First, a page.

Seeking knowledge about child abuse has four functions: establishing definitions, agreeing significance and measuring prevalence, discovering causes, and developing ways of preventing or reducing it.
The arrangement of this list is not accidental for it has both a historical and an intellectual logic. In modern times, until something ultimately called child abuse was identified the process of doing something about it could not begin. This may seem obvious but the essential point is that the definition defines the consequences and as we have indicated earlier the recent history of child abuse has been complicated. Child battering, non-accidental injury, physical abuse, neglect, emotional abuse, sexual abuse, system abuse and most recently, ritual abuse, are all terms which have been used both theoretically and empirically by researchers and practitioners in the field.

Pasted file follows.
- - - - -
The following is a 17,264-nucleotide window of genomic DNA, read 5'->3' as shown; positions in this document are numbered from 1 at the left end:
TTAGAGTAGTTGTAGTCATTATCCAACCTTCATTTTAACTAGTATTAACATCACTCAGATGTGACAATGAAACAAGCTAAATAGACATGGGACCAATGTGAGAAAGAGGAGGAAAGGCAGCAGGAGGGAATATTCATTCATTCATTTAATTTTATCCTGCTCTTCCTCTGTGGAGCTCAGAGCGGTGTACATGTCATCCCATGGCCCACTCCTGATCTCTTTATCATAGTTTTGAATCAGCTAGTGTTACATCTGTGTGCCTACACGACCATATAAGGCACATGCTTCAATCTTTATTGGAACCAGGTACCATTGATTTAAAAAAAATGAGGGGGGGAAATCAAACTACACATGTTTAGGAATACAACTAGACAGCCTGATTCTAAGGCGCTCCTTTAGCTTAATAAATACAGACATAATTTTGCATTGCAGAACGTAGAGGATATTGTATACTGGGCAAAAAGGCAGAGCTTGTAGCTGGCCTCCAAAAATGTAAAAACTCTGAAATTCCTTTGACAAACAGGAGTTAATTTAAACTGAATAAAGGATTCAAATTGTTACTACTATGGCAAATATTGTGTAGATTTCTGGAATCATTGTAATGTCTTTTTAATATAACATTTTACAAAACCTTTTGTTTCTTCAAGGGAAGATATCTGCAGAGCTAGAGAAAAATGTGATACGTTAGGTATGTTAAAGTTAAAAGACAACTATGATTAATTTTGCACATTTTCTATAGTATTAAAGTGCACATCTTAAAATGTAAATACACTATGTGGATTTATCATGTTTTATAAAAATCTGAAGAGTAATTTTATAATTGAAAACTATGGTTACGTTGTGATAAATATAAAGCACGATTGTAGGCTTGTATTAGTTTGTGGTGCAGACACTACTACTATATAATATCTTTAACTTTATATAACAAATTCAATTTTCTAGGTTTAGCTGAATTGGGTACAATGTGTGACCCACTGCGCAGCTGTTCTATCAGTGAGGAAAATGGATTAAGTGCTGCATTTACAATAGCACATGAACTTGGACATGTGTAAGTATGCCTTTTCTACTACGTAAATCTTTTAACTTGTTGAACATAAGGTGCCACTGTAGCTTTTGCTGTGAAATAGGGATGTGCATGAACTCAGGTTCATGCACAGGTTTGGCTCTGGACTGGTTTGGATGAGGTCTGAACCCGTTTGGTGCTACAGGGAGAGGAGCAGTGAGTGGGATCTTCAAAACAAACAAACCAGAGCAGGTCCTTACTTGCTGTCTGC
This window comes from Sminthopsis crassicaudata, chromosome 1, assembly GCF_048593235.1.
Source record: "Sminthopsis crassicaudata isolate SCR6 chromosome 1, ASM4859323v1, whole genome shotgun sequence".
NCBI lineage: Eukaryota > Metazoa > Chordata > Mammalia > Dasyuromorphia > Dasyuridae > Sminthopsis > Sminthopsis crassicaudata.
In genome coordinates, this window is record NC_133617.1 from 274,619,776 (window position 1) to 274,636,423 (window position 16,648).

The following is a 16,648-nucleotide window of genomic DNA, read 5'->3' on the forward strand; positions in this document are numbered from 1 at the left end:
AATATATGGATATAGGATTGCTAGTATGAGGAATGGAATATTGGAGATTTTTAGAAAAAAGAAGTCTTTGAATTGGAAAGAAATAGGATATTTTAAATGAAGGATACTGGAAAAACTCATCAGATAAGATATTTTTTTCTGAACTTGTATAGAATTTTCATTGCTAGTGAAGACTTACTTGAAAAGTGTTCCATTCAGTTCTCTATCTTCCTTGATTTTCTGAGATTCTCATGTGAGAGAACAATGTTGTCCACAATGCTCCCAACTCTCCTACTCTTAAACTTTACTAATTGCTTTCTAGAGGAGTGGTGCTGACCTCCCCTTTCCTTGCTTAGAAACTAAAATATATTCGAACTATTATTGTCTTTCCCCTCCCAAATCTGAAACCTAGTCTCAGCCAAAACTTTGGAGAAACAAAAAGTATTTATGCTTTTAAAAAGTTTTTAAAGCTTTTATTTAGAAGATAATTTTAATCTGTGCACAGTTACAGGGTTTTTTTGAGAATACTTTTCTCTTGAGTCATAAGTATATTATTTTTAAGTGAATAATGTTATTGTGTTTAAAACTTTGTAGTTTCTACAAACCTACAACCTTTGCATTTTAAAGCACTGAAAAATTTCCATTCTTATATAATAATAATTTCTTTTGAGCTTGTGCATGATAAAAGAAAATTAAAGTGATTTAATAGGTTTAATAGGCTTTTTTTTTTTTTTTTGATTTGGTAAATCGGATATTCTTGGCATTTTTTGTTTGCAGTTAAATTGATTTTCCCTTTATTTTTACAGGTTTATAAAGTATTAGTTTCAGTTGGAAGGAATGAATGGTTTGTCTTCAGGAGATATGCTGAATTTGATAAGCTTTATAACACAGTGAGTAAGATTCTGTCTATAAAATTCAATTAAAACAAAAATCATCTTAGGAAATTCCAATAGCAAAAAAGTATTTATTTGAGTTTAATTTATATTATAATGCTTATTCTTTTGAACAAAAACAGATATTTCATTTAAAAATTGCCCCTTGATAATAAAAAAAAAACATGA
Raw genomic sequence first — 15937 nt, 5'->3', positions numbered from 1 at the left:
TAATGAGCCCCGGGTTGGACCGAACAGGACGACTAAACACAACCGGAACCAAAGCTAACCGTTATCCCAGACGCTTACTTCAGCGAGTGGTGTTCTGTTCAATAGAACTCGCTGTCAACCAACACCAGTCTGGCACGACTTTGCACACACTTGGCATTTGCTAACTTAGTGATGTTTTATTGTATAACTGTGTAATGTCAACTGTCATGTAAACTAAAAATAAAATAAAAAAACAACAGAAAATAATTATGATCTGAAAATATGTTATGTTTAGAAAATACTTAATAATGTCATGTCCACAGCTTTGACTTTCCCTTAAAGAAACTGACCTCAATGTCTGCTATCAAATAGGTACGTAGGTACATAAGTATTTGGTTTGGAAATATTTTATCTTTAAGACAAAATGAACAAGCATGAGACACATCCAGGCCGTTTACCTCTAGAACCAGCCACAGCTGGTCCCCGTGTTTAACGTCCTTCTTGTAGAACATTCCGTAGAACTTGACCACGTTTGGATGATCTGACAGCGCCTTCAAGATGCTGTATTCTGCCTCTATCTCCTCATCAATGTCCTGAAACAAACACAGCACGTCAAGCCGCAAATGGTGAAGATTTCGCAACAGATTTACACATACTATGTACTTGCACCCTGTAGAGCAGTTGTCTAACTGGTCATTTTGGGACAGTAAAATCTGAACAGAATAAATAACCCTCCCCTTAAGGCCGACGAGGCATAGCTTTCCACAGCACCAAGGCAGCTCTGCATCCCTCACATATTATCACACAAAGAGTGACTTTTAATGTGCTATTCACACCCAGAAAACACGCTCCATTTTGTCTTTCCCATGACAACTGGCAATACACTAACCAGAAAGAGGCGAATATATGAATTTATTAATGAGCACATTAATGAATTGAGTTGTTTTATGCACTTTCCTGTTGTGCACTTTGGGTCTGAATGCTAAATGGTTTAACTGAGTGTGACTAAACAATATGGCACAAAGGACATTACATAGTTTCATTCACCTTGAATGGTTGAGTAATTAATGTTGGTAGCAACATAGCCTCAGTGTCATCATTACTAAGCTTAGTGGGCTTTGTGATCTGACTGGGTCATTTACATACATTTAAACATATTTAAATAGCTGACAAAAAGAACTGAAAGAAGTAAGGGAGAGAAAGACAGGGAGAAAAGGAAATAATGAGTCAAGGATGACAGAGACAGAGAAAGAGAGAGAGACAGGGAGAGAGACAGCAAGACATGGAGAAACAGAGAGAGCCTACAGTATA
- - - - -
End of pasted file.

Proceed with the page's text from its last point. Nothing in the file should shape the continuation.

Cooper and Ball (1987, ch. 1) compare and contrast the modern 'discovery' of child abuse with that of AIDS and suggest that the former has suffered far greater difficulties of definition than the latter and with corresponding problems in treatment. This book contributes to the definition debate, and no doubt complicates it, by adopting a deliberately wide view of the phenomenon. Others may prefer a narrower concept and clearly both views raise problems because they will then determine how significant and prevalent child abuse is. Both terms are important in human life because we may decide to invest time and resources in something which although very uncommon, is so distressing that it seems justified; thus there are extremely rare childhood diseases that we may nevertheless want to tackle with great energy. Alternatively, the sheer scale of a problem will give it a social momentum and perhaps unemployment has now come into this category.